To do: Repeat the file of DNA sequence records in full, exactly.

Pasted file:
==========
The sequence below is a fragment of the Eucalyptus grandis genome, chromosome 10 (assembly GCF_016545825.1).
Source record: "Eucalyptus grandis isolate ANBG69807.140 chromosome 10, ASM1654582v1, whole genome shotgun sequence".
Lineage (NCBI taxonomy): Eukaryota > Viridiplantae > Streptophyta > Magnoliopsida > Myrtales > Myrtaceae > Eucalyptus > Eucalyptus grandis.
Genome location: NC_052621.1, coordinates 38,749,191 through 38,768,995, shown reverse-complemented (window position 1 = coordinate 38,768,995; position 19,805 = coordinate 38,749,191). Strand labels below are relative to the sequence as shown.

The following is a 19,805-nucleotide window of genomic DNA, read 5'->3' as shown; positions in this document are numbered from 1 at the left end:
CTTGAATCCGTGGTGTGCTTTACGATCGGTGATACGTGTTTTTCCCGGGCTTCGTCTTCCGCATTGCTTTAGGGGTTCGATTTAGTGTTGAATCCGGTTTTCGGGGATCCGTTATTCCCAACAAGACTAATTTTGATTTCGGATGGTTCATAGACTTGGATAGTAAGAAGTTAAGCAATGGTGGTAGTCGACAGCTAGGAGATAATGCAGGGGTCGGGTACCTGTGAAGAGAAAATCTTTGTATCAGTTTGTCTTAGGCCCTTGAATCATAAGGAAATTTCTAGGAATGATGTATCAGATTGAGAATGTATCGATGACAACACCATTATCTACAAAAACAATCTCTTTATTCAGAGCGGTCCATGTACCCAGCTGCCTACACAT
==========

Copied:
The sequence below is a fragment of the Eucalyptus grandis genome, chromosome 10 (assembly GCF_016545825.1).
Source record: "Eucalyptus grandis isolate ANBG69807.140 chromosome 10, ASM1654582v1, whole genome shotgun sequence".
Lineage (NCBI taxonomy): Eukaryota > Viridiplantae > Streptophyta > Magnoliopsida > Myrtales > Myrtaceae > Eucalyptus > Eucalyptus grandis.
Genome location: NC_052621.1, coordinates 38,749,191 through 38,768,995, shown reverse-complemented (window position 1 = coordinate 38,768,995; position 19,805 = coordinate 38,749,191). Strand labels below are relative to the sequence as shown.

The following is a 19,805-nucleotide window of genomic DNA, read 5'->3' as shown; positions in this document are numbered from 1 at the left end:
CTTGAATCCGTGGTGTGCTTTACGATCGGTGATACGTGTTTTTCCCGGGCTTCGTCTTCCGCATTGCTTTAGGGGTTCGATTTAGTGTTGAATCCGGTTTTCGGGGATCCGTTATTCCCAACAAGACTAATTTTGATTTCGGATGGTTCATAGACTTGGATAGTAAGAAGTTAAGCAATGGTGGTAGTCGACAGCTAGGAGATAATGCAGGGGTCGGGTACCTGTGAAGAGAAAATCTTTGTATCAGTTTGTCTTAGGCCCTTGAATCATAAGGAAATTTCTAGGAATGATGTATCAGATTGAGAATGTATCGATGACAACACCATTATCTACAAAAACAATCTCTTTATTCAGAGCGGTCCATGTACCCAGCTGCCTACACAT